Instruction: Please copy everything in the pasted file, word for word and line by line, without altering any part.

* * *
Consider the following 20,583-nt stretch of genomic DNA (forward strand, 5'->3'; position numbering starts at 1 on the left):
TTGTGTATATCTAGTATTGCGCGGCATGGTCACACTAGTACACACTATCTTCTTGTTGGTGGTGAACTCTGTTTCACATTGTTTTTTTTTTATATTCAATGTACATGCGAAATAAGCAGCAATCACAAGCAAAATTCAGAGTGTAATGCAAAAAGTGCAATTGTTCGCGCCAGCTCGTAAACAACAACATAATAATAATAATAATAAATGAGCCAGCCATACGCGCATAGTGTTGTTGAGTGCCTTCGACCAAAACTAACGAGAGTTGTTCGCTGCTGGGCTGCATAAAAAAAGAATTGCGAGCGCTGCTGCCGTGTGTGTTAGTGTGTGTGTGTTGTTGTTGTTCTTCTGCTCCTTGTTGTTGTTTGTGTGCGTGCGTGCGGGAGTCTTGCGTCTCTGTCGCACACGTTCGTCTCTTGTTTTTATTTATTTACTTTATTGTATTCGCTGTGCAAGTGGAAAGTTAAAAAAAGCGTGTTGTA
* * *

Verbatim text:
Consider the following 20,583-nt stretch of genomic DNA (forward strand, 5'->3'; position numbering starts at 1 on the left):
TTGTGTATATCTAGTATTGCGCGGCATGGTCACACTAGTACACACTATCTTCTTGTTGGTGGTGAACTCTGTTTCACATTGTTTTTTTTTTATATTCAATGTACATGCGAAATAAGCAGCAATCACAAGCAAAATTCAGAGTGTAATGCAAAAAGTGCAATTGTTCGCGCCAGCTCGTAAACAACAACATAATAATAATAATAATAAATGAGCCAGCCATACGCGCATAGTGTTGTTGAGTGCCTTCGACCAAAACTAACGAGAGTTGTTCGCTGCTGGGCTGCATAAAAAAAGAATTGCGAGCGCTGCTGCCGTGTGTGTTAGTGTGTGTGTGTTGTTGTTGTTCTTCTGCTCCTTGTTGTTGTTTGTGTGCGTGCGTGCGGGAGTCTTGCGTCTCTGTCGCACACGTTCGTCTCTTGTTTTTATTTATTTACTTTATTGTATTCGCTGTGCAAGTGGAAAGTTAAAAAAAGCGTGTTGTA